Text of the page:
Deborah says, "Mr. Timmins shares some great tips to help us avoid the burnout."
Now, on to the article...
With today’s proliferation of social media platforms, it’s easy for ambitious online business owners to get in over their heads fast. Here are some things to keep in mind to avoid social media burnout:
Know what you’re signing up for.
Social media management requires a bigger time investment than most other forms of online marketing. Don’t make the critical mistake of lumping social media marketing in with passive forms of marketing, thinking you can just throw up some photos, walk away, and expect it to work for you. Good social media strategy comes down to an ongoing relationship with a living, breathing customer base. If you aren’t prepared to muster up the resources necessary to engage your customers on a regular basis, then your social media campaign will ultimately do you more harm than good. Social media can yield incredible results, but you get out of it what you put into it.
Focus on the big fish.
Don’t overdo it and burn yourself out by trying to maintain a presence on every single social media platform. This is likely to lead to disappointment when you find you simply don’t have the time or energy to manage 10 or more different customer bases, all vying for answers to their questions. Facebook, Twitter, YouTube, Instagram – start with one or two of these heavy hitters. Unless you’ve been in business for a long time and you have your social media campaign under serious control, it’s best to curb your ambition and remember that less is more and certain social media platforms will almost certainly be irrelevant for your own business. Eliminate these and don’t look back.
Set a social media maintenance routine.
If you’re going back and forth between all of your accounts willy-nilly, making status updates at random, you’re at high risk for social media burnout, at which point you might be tempted to abandon your social media campaign forever to rot in the black holes of cyberspace. Set aside a regular schedule for social media upkeep and stick to it, just like you would with any other serious marketing strategy.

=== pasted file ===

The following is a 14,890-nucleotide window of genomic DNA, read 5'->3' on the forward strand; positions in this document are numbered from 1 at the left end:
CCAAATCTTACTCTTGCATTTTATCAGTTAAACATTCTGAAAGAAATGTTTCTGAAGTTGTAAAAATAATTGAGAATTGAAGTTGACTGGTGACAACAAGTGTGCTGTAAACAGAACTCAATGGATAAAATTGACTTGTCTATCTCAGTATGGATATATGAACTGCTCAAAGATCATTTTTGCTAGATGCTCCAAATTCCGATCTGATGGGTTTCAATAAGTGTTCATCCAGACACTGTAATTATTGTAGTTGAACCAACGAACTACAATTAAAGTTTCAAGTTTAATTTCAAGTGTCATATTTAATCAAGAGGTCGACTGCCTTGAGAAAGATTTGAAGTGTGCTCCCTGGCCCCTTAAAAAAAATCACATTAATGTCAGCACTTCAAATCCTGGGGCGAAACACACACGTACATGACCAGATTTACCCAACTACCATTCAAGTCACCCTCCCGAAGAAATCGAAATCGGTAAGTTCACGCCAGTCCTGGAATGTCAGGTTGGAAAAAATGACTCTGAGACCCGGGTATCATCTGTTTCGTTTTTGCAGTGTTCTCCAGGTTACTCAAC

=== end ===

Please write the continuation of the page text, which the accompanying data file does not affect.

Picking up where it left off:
It’s easy to fall into the bad habit of obsessively checking your accounts multiple times an hour from your mobile phone when you’re supposed to be off the clock. Caution: When the novelty wears off and you don’t feel like you’re getting out of it what you’re putting in, you’re going to question whether this social media thing is all it’s cracked up to be. Hang in there and don’t neglect your sanity.
Create a content development plan.
It can take a lot of pressure off if you know your game plan ahead of time and don’t have to generate ideas on the spur of the moment. Having a plan also ensures that you’re generating fresh and relevant content on a regular basis and preventing your accounts from falling into a state of neglect.
The most successful social media campaigns aren’t one-man operations. As your campaign (hopefully) experiences exponential growth, there are certain tasks that can and should be outsourced. If you’re on a shoestring, consider hiring a student as an intern to perform certain tasks. Don’t be too self-sufficient to ask for help when you need it.
If you still find yourself unable to manage the social media monster you’ve created, you might need to re-examine your methods. If you’re posting status updates every five minutes, it might be time to pull in the reins a little bit.
Finally, if a certain platform isn’t working for you, ditch it and focus on the ones that are. It’s better to have one or two top-performing accounts than 10 accounts with mediocre results. When it comes to social media marketing, you have to be all in where it counts.
This post was generously provided by Craig Timmins.